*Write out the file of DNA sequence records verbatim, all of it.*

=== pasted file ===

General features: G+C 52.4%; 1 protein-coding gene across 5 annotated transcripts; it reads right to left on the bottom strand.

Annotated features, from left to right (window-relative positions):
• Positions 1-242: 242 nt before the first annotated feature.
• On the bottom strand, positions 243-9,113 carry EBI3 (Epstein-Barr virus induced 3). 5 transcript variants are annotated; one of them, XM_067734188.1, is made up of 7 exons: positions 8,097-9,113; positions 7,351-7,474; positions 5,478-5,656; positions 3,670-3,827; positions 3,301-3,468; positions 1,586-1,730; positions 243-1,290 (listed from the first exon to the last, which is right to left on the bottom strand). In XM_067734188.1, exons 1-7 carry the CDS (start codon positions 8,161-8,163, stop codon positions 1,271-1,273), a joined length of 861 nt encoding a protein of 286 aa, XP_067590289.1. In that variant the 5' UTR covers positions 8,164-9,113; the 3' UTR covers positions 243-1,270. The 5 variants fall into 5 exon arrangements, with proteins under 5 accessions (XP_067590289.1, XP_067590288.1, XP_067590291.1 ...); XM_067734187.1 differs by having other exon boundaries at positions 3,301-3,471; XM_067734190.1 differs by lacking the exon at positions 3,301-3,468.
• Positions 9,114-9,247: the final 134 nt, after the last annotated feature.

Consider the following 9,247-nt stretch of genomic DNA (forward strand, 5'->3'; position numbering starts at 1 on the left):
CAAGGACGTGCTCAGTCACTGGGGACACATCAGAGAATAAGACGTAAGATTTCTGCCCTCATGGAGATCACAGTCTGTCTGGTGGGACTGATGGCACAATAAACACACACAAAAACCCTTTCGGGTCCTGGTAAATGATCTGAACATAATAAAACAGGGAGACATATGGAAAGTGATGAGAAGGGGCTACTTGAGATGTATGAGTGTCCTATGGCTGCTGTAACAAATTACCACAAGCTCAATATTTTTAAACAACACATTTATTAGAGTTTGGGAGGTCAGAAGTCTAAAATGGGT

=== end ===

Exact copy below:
General features: G+C 52.4%; 1 protein-coding gene across 5 annotated transcripts; it reads right to left on the bottom strand.

Annotated features, from left to right (window-relative positions):
• Positions 1-242: 242 nt before the first annotated feature.
• On the bottom strand, positions 243-9,113 carry EBI3 (Epstein-Barr virus induced 3). 5 transcript variants are annotated; one of them, XM_067734188.1, is made up of 7 exons: positions 8,097-9,113; positions 7,351-7,474; positions 5,478-5,656; positions 3,670-3,827; positions 3,301-3,468; positions 1,586-1,730; positions 243-1,290 (listed from the first exon to the last, which is right to left on the bottom strand). In XM_067734188.1, exons 1-7 carry the CDS (start codon positions 8,161-8,163, stop codon positions 1,271-1,273), a joined length of 861 nt encoding a protein of 286 aa, XP_067590289.1. In that variant the 5' UTR covers positions 8,164-9,113; the 3' UTR covers positions 243-1,270. The 5 variants fall into 5 exon arrangements, with proteins under 5 accessions (XP_067590289.1, XP_067590288.1, XP_067590291.1 ...); XM_067734187.1 differs by having other exon boundaries at positions 3,301-3,471; XM_067734190.1 differs by lacking the exon at positions 3,301-3,468.
• Positions 9,114-9,247: the final 134 nt, after the last annotated feature.

Consider the following 9,247-nt stretch of genomic DNA (forward strand, 5'->3'; position numbering starts at 1 on the left):
CAAGGACGTGCTCAGTCACTGGGGACACATCAGAGAATAAGACGTAAGATTTCTGCCCTCATGGAGATCACAGTCTGTCTGGTGGGACTGATGGCACAATAAACACACACAAAAACCCTTTCGGGTCCTGGTAAATGATCTGAACATAATAAAACAGGGAGACATATGGAAAGTGATGAGAAGGGGCTACTTGAGATGTATGAGTGTCCTATGGCTGCTGTAACAAATTACCACAAGCTCAATATTTTTAAACAACACATTTATTAGAGTTTGGGAGGTCAGAAGTCTAAAATGGGT